EDITORS NOTE: THE SPILL IN THE GULF OF MEXICO BACK IN 1979 ALSO FOUND THAT RELIEF WELLS WERE THE ONLY WAY TO SPOT THE GUSHER. SEE PREVIOUS POST YESTERDAY.
* Relief wells ahead of schedule, but date still August
* Experts say proven method to kill leak, but still risky
By Kristen Hays
HOUSTON, June 18 (Reuters) -
A pair of relief wells snaking their way beneath the Gulf of Mexico are energy giant BP Plc.'s (BP.L) (BP.N) last and best hope for choking off its blown-out Macondo well in the near-term.
But after drilling through more than 10,000 feet (3,050 metres) of rock layers a mile (1.6 km) beneath the ocean surface, BP engineers in coming weeks face the most challenging part of the drilling assignment: hitting a target that is the size of a large dinner plate with the drill bit.
The drill is tantalizingly close to the side of the ruptured well -- about 200 feet (61 metres) away -- but U.S. officials say they don't expect the relief wells to be completed before August even though drilling is ahead of schedule, BP and Coast Guard officials said.
"The next section of the hole is more challenging," Kent Wells, BP's senior vice president of exploration and production, told reporters on Friday.
Nansen Saleri, former head of reservoir management for Saudi Aramco, say BP's relief wells will eventually succeed in killing the well, which has spewed the equivalent of over eight times the oil spilled in the 1989 Exxon Valdez disaster.
"It's only a matter of time. They are going to get it under control and they are going to stop the flow completely," said Saleri, now chief executive of Quantum Reservoir Impact in Houston.
Once the relief wells tap into the stricken Macondo well and begin pumping heavy drilling fluid, or "mud," it
will be a matter of days before the flow will decrease substantially, and then stop, Saleri said.
At that point, BP can pump in cement to permanently cap the well from the bottom.
Relief wells are a proven industry standard to kill blowouts. Nine months after the Pemex-operated PEMX.UL Ixtoc well blew out in 1979, a pair of relief wells plugged the leak. That well spewed 3.2 million barrels of oil in the interim.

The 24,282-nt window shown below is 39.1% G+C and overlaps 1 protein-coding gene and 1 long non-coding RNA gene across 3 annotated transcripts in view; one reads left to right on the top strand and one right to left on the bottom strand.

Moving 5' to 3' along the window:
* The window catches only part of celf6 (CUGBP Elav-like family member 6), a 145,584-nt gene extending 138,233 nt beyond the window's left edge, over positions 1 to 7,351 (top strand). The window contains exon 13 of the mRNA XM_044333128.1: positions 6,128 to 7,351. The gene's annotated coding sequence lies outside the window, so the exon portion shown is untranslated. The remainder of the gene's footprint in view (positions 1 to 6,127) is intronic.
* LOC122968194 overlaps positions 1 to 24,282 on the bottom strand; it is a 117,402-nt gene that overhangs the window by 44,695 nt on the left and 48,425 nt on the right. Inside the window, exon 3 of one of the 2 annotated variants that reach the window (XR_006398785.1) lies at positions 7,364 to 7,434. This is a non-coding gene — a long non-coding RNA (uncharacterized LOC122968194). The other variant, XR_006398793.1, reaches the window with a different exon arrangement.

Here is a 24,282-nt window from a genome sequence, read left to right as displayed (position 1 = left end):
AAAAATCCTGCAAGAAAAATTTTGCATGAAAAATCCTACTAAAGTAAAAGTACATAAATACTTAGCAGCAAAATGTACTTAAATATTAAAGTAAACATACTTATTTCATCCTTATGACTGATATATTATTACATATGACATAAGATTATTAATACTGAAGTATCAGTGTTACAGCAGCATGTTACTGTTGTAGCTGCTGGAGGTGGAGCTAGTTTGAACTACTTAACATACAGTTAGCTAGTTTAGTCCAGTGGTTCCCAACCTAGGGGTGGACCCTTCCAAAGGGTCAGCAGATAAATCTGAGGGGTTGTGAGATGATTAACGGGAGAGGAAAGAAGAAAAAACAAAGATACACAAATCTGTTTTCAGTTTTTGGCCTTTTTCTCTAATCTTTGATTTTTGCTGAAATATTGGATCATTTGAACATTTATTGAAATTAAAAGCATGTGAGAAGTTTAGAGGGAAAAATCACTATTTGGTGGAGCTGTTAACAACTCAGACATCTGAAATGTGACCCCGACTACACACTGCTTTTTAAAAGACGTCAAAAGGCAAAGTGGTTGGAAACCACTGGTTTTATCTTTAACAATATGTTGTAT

But relief wells are just as complex and difficult to drill as an original well, said John Smith, associate professor of petroleum engineering at Louisiana State University.
He said BP had complications with the Macondo well, which took longer to drill than expected.
BP's experience with the blown-out well gives the company an advantage over drilling into strata for the first time, but the paths of the relief wells need to be more precisely controlled, he said.
"There are risks as well," Smith said.
Sometimes a relief well misses its target on the first try. Last August an oil well in shallow waters off the coast of Australia blew out at the Mantara field operated by Thailand's PTT Exploration and Production PTTP.BK. The leak spewed for two months until a relief well came close enough to plug it -- on the fifth pass.
Ideally, the relief wells will connect with the blown-out well, the experts said. But it can still do the job if it gets close enough, said Jamal Azar, co-author of "Drilling Engineering" and professor emeritus at the University of Tulsa.
Companies keep detailed data pinpointing the location of wells drilled, so BP would know with near certainty where to aim the relief wells, he said.
BP tried to smother the leak last month with a "top kill," a similar approach that involved pumping thousands of barrels of drilling mud into the failed blowout preventer and down the well. But the mud could not overcome the flow from the top.
If the relief wells intersect the ruptured well at or close to the bottom, drilling mud can attack the leak at its core, Saleri said.
"When you're pumping from the top, you may not get to the bottom," Saleri said. "Here, you start at the bottom. At one point they will pump from the top as well, but first they need to degrade the flow capacity of the reservoir." (Reporting by Kristen Hays; Editing by Xavier Briand)